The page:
Servers aren’t designed to be exciting. They’re made to chug along quietly, doing their jobs with no fuss. But when they do go down, Murphy’s Law dictates that it’s at the worst possible moment, and often without warning.
It wasn’t always that way. More years ago than I want to remember, we got a call from our minicomputer’s service tech, saying he was on his way with a new disc drive. We were puzzled; we hadn’t asked for service, and nothing appeared to be misbehaving.
“Oh,” he said. “The computer called and said a drive was failing.” And because the computer monitored itself, we were spared unscheduled downtime.
Fast-forward a few years. Intel servers are now the norm, and I don’t remember one of them ever calling anyone to say it wasn’t feeling well.
But that’s all about to change with the launch of HP’s Generation 8 (Gen8) ProLiant servers.
With this move, HP is addressing the challenges of companies with limited or no IT staff. And, according to Tarun Bhasin, research manager at IDC Canada, it is not the only company doing so.
“All the major server vendors are working toward solving the same customer problems – be it improving energy efficiency, reducing complexity or improving manageability,” he notes. “But the difference is in how they approach these problems. And HP is using these design innovations in an effort to differentiate its x86 server offering.”
The result of $300-million and two years’ worth of research and development, HP says the Gen8 are the world’s most self-sufficient servers. The company claims onboard automation triples administrator productivity in two ways: by eliminating routine tasks, such as checking logs, and by speeding server deployments with embedded tools.
The keys to all this are what HP calls its 3D Sea of Sensors and its Active Health technology. Basically, it has placed components in its systems that monitor more than 1,600 parameters. Therefore, like my minicomputer, the server can let administrators know something is failing before it breaks. It can even notify HP support, or a partner of choice that maintains the machine, letting them know both what is wrong and what parts are required.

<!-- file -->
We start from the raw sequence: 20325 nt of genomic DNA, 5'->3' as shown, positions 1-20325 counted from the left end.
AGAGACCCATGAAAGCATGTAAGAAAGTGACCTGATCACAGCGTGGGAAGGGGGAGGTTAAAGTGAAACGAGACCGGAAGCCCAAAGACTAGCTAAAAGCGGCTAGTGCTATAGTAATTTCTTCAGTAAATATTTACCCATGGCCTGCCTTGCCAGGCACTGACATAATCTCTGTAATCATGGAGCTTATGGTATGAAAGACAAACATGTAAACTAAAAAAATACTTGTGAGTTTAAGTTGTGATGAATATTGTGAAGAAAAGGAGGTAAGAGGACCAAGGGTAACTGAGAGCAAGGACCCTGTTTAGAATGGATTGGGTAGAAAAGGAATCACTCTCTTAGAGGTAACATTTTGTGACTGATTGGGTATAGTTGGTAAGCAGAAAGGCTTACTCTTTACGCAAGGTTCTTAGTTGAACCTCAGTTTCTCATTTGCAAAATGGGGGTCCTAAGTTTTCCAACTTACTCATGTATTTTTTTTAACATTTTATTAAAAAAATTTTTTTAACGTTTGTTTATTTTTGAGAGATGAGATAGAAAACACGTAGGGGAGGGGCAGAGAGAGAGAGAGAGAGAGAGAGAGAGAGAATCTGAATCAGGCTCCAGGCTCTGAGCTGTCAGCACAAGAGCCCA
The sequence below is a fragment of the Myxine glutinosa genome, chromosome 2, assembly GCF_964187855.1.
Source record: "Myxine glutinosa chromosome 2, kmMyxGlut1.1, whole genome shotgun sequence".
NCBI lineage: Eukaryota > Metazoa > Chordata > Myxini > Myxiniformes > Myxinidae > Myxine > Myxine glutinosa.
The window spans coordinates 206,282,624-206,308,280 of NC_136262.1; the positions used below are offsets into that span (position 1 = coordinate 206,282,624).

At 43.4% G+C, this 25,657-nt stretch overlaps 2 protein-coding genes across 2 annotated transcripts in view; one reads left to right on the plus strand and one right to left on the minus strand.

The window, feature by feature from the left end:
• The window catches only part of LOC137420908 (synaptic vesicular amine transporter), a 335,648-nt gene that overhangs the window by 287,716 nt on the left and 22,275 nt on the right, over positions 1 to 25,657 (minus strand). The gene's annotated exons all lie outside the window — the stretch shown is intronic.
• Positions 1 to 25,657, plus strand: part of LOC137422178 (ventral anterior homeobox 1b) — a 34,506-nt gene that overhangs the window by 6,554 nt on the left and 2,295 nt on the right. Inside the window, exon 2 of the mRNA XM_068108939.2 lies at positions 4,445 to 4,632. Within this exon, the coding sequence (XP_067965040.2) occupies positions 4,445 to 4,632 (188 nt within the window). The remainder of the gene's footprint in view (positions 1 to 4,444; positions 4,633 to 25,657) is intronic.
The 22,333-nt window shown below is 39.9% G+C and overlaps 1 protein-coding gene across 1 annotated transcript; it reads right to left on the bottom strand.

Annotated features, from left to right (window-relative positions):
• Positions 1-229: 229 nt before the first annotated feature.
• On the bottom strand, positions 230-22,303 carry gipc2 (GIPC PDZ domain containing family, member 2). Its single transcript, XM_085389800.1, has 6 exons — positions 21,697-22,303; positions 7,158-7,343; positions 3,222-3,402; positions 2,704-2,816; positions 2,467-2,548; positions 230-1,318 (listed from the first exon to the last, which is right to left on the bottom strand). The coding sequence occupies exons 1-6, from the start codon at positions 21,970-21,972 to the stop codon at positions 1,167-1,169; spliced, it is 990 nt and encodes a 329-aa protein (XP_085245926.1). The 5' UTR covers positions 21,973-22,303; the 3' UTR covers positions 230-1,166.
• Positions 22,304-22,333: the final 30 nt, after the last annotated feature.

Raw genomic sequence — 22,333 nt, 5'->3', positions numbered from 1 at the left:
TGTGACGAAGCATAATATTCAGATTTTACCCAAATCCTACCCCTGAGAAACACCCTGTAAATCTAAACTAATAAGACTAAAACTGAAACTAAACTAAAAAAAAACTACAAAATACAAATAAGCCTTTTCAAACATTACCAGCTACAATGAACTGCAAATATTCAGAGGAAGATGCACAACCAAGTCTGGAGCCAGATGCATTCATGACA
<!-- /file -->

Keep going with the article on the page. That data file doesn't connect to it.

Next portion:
Customers and partners can track server health via the HP Insight Online secure portal. If they subscribe to the forthcoming HP Insight Remote Support 7.0 system, they’ll find a picture of their servers’ status, and any pending alerts and service calls. The system even auto-generates support tickets when something needs attention, just as our old minicomputer did.
The portal also provides warranty and service contract information, as well as comprehensive reporting.
HP Authorized Channel Partners who support multiple customers are given that all-important “single pane of glass,” allowing them to keep an eye on all of their support customers’ environments at once.
When the servers are housed in the newly announced intelligent racks, containing circuitry that lets them sense what servers are mounted in them, administrators can easily monitor and control power consumption in their datacenters from a central portal.
“HP has hit the nail on the head with its new features,” says Mr. Bhasin. “Our research indicates that a majority of IT staff time is actually spent on deployment, monitoring and maintenance. And one key aspect of the new Gen8 servers is automation, which helps reduce deployment time and improve energy efficiency while decreasing both planned and unplanned downtime.”
Hardware health is only part of the equation. The controlling software (“firmware”) embedded in that hardware also needs attention, yet is often forgotten. To help keep those components up to date, HP also announced Smart Update, which manages updates to firmware, drivers and tools. Customers can opt to create their own repositories of these items (useful, for example, if certain software or peripheral hardware is not compatible with the newest version), or use HP’s cloud-based updates.
A third cause of failures is – let’s face it – user error. For example, it’s all too easy for an administrator trying to replace a failed drive in an array to pull out the wrong disc. While (so far, at least) the system doesn’t reach out and slap that errant hand away, Gen8 servers have a “do not remove” indicator on active drives.